Where To Start
The person with deafblindness is not a Deaf person that cannot see or a blind person who cannot hear. The problem is not additive – it is more complicated with facets of communication, perception and other neurological disabilities building a multi-sensory deprived world for the person to navigate.
What advice, information or support are you being asked to provide? How do you assess the person’s skills and development? How do you get to understand a world that is so different from your own? How do you communicate with a person who is congenitally deafblind when you may not have a shared language or method of exchanging information?
Keep the family central
Use the families wishes and priorities to guide your actions and steer your input.
Refreshing or developing your knowledge of sensory impairment is a good place to start. Begin with vision and hearing, but many people who are congenitally deafblind have difficulties with the other senses too. Understand, not only the structures of the sensory systems, but delve into how the brain processes and integrates the signals the sensory organs send it.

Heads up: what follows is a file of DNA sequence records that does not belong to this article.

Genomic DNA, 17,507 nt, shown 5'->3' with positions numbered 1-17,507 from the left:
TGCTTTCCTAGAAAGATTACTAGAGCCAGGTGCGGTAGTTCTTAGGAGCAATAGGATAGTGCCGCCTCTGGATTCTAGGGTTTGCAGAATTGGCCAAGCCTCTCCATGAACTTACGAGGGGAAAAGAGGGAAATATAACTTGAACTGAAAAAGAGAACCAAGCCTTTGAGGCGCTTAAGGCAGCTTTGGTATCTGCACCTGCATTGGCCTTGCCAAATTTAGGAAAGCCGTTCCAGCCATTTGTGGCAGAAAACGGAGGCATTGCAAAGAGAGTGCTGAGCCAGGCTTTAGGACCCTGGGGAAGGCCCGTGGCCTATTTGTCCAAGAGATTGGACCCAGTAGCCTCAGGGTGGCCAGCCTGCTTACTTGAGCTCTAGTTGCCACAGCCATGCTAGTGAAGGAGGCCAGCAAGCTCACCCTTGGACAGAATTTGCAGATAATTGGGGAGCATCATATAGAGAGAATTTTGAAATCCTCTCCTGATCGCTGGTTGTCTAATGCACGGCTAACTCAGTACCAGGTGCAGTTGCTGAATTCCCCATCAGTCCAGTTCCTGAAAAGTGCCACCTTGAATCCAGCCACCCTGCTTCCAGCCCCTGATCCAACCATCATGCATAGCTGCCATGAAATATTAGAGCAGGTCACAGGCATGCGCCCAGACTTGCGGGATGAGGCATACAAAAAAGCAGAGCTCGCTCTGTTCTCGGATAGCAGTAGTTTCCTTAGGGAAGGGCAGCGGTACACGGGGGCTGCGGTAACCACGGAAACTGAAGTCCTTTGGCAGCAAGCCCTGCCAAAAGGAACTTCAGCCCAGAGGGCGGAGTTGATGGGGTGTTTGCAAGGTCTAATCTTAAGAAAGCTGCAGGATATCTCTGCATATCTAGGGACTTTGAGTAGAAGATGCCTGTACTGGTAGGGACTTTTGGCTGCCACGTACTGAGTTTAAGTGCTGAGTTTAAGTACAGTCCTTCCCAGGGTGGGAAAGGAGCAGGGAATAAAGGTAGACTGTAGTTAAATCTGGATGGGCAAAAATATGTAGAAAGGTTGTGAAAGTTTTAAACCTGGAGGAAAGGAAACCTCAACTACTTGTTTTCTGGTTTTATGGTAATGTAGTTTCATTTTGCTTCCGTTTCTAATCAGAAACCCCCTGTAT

Collect as much information from reports and assessments as you can
Many professions will be involved in the person who is congenitally deafblind’s life. They will all have some information that can help your understanding. The difficulty is bringing all this information together and incorporating any recommendations into one coherent plan.
Have you recognised deafblindess?
Due to the complexity of accurately identifying vision and hearing impairment in the presence of other or multiple disabilities, a dual sensory loss may not have been identified.
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